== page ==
Your internet searches are safe

The recent Office of Fair Trading report into data privacy has thrust behavioural targeting into the spotlight again.

While I am completely behind the call by the Internet Advertising Bureau for more transparency into the use of behavioural targeting, people must learn the difference between behavioural targeting and behavioural advertising practices.

When most people think of behavioural targeting, they imagine it applies to ads pushed on them based on their complete online history. In fact it mainly applies to browsing behaviour on one site, so that the site owner can understand the most relevant content to present to users.

Profile building initially only involves anonymous records but, as the visitor builds trust in the brand or site and provides more information about themselves, these profiles become richer and will allow the site to contact the visitor with new content, messages and advertising.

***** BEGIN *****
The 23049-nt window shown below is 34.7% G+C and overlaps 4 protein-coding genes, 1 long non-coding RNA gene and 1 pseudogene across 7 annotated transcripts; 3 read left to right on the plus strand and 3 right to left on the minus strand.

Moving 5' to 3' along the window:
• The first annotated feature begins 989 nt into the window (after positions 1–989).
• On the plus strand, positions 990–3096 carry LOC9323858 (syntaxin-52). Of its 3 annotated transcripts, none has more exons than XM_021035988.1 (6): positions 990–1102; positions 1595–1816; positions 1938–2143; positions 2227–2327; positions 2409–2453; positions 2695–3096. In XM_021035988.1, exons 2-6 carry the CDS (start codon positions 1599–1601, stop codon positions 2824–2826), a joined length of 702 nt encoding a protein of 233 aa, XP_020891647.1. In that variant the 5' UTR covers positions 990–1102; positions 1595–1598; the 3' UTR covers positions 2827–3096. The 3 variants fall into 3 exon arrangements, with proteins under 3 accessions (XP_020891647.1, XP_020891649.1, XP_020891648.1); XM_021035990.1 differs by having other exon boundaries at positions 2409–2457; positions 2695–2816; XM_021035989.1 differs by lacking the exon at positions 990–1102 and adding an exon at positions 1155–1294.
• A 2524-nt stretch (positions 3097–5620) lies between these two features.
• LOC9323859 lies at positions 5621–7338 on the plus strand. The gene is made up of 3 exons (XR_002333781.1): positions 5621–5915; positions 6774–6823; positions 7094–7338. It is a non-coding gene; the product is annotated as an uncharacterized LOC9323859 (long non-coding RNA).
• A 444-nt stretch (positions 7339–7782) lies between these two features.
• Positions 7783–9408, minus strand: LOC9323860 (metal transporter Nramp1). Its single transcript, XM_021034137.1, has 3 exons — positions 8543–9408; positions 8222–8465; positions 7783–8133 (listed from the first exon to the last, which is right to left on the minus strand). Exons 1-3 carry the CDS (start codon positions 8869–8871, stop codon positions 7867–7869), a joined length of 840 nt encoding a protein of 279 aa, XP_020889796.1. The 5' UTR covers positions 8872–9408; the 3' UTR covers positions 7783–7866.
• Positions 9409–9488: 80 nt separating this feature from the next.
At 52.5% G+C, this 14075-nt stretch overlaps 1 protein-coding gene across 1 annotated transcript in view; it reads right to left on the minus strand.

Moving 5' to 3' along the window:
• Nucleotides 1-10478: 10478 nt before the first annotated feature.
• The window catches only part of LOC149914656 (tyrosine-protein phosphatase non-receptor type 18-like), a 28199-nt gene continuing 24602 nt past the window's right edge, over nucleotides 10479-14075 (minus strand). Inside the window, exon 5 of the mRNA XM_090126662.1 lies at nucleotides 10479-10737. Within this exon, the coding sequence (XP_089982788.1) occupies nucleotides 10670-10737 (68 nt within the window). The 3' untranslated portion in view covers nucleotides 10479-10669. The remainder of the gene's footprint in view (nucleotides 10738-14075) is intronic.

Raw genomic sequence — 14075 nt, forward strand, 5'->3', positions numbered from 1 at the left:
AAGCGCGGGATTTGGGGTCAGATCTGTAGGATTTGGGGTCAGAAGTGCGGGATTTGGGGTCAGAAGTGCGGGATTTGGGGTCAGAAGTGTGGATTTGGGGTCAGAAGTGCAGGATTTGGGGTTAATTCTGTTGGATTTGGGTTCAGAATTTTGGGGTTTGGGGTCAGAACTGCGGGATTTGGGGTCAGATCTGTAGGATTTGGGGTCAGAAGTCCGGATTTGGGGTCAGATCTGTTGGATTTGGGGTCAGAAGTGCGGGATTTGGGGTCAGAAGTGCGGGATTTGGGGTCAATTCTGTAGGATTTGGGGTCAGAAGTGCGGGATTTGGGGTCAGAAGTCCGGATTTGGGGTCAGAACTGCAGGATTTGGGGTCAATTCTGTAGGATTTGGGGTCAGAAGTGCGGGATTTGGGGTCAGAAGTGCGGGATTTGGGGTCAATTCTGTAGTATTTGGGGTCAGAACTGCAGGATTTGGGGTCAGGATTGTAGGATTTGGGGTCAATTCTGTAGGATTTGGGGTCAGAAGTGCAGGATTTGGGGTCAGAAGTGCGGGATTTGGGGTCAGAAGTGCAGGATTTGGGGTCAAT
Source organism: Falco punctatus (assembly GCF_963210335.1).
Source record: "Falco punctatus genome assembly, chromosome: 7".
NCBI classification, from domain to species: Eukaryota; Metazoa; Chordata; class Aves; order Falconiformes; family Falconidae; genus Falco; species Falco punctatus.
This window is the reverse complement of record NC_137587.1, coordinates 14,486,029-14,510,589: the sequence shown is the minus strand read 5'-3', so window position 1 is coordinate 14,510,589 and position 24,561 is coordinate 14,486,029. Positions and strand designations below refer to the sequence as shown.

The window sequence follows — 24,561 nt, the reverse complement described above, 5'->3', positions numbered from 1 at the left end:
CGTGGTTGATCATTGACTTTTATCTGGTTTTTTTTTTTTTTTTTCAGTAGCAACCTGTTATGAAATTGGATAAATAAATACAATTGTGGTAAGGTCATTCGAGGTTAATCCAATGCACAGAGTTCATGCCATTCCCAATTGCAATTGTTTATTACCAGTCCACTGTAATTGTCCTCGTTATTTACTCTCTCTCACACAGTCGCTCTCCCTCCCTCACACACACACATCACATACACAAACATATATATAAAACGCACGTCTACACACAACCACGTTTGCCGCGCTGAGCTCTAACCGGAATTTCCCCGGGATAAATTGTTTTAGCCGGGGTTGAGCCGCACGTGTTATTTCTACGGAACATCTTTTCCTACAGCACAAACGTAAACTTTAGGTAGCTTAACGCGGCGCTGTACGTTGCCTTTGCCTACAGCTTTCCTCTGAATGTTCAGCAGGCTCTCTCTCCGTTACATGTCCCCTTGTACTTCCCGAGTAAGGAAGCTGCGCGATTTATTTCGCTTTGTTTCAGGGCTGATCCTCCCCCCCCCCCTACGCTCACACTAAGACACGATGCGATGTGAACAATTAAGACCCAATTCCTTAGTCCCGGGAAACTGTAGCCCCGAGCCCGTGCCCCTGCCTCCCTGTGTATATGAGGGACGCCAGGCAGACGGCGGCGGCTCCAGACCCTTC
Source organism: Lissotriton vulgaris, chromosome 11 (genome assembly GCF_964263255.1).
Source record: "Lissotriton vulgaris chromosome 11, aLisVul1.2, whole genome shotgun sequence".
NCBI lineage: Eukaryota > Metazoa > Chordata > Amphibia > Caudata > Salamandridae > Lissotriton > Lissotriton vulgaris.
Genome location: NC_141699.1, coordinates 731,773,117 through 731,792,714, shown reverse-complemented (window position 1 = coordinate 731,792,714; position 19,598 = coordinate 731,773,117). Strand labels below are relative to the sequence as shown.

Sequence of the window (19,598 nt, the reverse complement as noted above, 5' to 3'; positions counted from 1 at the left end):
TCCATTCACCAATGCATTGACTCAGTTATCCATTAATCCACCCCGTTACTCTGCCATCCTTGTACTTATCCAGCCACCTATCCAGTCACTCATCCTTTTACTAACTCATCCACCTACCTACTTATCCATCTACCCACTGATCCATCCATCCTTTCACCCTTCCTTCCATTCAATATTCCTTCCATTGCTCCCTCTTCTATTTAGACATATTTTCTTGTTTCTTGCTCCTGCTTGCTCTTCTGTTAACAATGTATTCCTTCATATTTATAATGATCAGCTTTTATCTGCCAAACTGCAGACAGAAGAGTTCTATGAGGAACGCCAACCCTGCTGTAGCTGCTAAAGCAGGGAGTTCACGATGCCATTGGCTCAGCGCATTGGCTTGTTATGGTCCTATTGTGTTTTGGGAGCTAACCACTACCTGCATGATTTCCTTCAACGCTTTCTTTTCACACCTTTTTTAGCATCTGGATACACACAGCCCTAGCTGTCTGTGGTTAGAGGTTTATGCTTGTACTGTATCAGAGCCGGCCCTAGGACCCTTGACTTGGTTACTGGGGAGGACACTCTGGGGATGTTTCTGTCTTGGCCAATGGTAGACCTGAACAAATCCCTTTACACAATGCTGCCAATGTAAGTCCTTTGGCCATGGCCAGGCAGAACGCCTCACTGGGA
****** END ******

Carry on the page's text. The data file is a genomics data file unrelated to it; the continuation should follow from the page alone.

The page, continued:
The difference between this and behavioural advertising is that the information is not passed to third parties. Sites doing this should declare it to users and give visitors the chance to opt out.

Malcolm Duckett, CEO, Magiq


Arguing for intelligent design

Marketing Week

While it was music to my ears to hear clients talking about their design agencies taking a more strategic role (“Brands get to grips with the art of design”, MW 20 May), it was interesting to see the variety of views regarding what strategy is and at what stage to involve design agencies.

Spare the small ads

Marketing Week

No one should have been surprised by the leaked letter from the deputy chief executive of the Central Office of Information revealing 50% cuts to ad spend and further cuts in other areas. What is disappointing is that the coalition Government has set about cutting without engaging sector bodies to give independent advice and guidance on how to save money while protecting what is essential.


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